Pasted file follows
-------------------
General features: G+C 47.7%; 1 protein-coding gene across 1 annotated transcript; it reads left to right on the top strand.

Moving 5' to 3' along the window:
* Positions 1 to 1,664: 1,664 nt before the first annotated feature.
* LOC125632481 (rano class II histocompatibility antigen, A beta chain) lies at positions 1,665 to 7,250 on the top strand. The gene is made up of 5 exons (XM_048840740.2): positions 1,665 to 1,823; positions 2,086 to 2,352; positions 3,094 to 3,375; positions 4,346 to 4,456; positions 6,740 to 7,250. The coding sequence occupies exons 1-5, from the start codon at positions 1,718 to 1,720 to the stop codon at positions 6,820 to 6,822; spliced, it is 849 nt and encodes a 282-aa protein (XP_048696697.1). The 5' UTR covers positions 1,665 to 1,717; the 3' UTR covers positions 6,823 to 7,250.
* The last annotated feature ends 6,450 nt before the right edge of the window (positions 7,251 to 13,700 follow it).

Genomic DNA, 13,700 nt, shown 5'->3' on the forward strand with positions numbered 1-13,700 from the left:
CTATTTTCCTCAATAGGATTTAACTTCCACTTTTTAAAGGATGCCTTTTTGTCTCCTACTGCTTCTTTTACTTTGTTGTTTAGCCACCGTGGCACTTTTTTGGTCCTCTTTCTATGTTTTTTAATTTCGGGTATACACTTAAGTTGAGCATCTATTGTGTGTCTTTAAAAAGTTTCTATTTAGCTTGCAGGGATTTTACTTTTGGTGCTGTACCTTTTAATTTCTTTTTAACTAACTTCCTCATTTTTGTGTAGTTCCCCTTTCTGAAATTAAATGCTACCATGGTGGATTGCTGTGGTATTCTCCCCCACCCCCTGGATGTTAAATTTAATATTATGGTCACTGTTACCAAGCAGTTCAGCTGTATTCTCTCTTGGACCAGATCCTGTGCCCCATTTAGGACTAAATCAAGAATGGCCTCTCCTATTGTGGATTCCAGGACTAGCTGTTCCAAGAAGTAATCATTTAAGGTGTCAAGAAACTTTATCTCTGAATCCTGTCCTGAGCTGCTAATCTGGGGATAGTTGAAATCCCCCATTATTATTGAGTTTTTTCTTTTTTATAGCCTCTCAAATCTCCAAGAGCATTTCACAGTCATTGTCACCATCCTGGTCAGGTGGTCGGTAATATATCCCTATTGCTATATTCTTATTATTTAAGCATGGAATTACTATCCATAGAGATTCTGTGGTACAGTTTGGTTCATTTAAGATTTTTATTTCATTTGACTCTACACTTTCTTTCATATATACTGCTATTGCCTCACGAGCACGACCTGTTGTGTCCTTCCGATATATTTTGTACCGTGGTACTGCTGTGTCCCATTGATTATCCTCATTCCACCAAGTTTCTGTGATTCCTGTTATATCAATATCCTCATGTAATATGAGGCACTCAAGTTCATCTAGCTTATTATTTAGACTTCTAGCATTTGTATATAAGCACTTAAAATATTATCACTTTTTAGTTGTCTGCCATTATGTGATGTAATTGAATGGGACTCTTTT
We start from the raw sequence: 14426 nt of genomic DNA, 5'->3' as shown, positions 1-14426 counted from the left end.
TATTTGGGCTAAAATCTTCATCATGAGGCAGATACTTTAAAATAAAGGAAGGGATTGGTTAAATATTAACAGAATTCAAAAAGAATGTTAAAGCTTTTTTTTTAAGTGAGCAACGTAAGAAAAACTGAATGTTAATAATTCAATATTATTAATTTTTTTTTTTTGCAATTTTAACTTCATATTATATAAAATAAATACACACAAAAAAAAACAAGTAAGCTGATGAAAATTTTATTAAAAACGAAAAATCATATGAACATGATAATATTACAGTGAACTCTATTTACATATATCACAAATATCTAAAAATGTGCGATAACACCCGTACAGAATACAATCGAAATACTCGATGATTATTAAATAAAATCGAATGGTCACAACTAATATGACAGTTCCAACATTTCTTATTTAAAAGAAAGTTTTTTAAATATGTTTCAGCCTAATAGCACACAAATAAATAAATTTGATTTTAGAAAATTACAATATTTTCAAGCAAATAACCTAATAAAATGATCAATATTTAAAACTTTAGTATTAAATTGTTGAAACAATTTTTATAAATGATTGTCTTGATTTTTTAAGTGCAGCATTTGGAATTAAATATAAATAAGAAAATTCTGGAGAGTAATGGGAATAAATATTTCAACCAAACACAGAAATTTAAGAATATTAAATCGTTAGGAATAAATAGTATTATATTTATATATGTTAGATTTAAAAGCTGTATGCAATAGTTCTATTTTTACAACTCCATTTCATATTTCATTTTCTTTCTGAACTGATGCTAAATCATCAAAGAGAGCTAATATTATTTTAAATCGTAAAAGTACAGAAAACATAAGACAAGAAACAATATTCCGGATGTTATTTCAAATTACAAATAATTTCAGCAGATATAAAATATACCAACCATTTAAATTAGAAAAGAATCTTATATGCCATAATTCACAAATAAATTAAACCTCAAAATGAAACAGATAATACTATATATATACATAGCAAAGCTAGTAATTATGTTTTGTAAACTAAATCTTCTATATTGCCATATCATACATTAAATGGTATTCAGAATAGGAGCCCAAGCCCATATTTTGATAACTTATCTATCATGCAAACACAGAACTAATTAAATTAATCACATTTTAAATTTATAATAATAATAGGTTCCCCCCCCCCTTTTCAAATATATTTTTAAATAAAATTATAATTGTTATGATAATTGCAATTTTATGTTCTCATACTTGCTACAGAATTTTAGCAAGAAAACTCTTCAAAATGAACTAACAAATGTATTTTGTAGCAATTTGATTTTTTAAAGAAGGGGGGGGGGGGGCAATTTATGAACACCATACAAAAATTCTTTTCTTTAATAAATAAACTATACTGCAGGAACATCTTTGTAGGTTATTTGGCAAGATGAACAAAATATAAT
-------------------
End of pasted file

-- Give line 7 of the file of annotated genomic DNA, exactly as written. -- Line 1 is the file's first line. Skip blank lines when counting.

CTATTTTCCTCAATAGGATTTAACTTCCACTTTTTAAAGGATGCCTTTTTGTCTCCTACTGCTTCTTTTACTTTGTTGTTTAGCCACCGTGGCACTTTTTTGGTCCTCTTTCTATGTTTTTTAATTTCGGGTATACACTTAAGTTGAGCATCTATTGTGTGTCTTTAAAAAGTTTCTATTTAGCTTGCAGGGATTTTACTTTTGGTGCTGTACCTTTTAATTTCTTTTTAACTAACTTCCTCATTTTTGTGTAGTTCCCCTTTCTGAAATTAAATGCTACCATGGTGGATTGCTGTGGTATTCTCCCCCACCCCCTGGATGTTAAATTTAATATTATGGTCACTGTTACCAAGCAGTTCAGCTGTATTCTCTCTTGGACCAGATCCTGTGCCCCATTTAGGACTAAATCAAGAATGGCCTCTCCTATTGTGGATTCCAGGACTAGCTGTTCCAAGAAGTAATCATTTAAGGTGTCAAGAAACTTTATCTCTGAATCCTGTCCTGAGCTGCTAATCTGGGGATAGTTGAAATCCCCCATTATTATTGAGTTTTTTCTTTTTTATAGCCTCTCAAATCTCCAAGAGCATTTCACAGTCATTGTCACCATCCTGGTCAGGTGGTCGGTAATATATCCCTATTGCTATATTCTTATTATTTAAGCATGGAATTACTATCCATAGAGATTCTGTGGTACAGTTTGGTTCATTTAAGATTTTTATTTCATTTGACTCTACACTTTCTTTCATATATACTGCTATTGCCTCACGAGCACGACCTGTTGTGTCCTTCCGATATATTTTGTACCGTGGTACTGCTGTGTCCCATTGATTATCCTCATTCCACCAAGTTTCTGTGATTCCTGTTATATCAATATCCTCATGTAATATGAGGCACTCAAGTTCATCTAGCTTATTATTTAGACTTCTAGCATTTGTATATAAGCACTTAAAATATTATCACTTTTTAGTTGTCTGCCATTATGTGATGTAATTGAATGGGACTCTTTT